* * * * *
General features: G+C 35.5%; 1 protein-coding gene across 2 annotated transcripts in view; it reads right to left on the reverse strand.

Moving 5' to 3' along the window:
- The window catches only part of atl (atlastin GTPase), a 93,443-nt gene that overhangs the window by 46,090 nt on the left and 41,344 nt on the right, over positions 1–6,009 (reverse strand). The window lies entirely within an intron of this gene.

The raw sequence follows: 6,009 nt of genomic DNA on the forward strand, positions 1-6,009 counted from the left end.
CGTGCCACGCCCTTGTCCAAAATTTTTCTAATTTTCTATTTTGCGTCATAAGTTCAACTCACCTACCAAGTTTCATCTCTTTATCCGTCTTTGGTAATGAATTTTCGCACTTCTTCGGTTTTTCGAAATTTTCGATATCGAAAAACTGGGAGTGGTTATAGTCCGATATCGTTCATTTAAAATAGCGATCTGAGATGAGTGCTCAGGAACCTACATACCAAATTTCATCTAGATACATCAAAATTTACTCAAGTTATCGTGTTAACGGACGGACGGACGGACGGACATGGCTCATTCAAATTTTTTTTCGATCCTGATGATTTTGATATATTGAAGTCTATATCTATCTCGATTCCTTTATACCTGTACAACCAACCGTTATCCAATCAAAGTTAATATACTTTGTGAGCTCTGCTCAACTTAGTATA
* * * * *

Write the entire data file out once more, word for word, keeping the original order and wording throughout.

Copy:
General features: G+C 35.5%; 1 protein-coding gene across 2 annotated transcripts in view; it reads right to left on the reverse strand.

Moving 5' to 3' along the window:
- The window catches only part of atl (atlastin GTPase), a 93,443-nt gene that overhangs the window by 46,090 nt on the left and 41,344 nt on the right, over positions 1–6,009 (reverse strand). The window lies entirely within an intron of this gene.

The raw sequence follows: 6,009 nt of genomic DNA on the forward strand, positions 1-6,009 counted from the left end.
CGTGCCACGCCCTTGTCCAAAATTTTTCTAATTTTCTATTTTGCGTCATAAGTTCAACTCACCTACCAAGTTTCATCTCTTTATCCGTCTTTGGTAATGAATTTTCGCACTTCTTCGGTTTTTCGAAATTTTCGATATCGAAAAACTGGGAGTGGTTATAGTCCGATATCGTTCATTTAAAATAGCGATCTGAGATGAGTGCTCAGGAACCTACATACCAAATTTCATCTAGATACATCAAAATTTACTCAAGTTATCGTGTTAACGGACGGACGGACGGACGGACATGGCTCATTCAAATTTTTTTTCGATCCTGATGATTTTGATATATTGAAGTCTATATCTATCTCGATTCCTTTATACCTGTACAACCAACCGTTATCCAATCAAAGTTAATATACTTTGTGAGCTCTGCTCAACTTAGTATA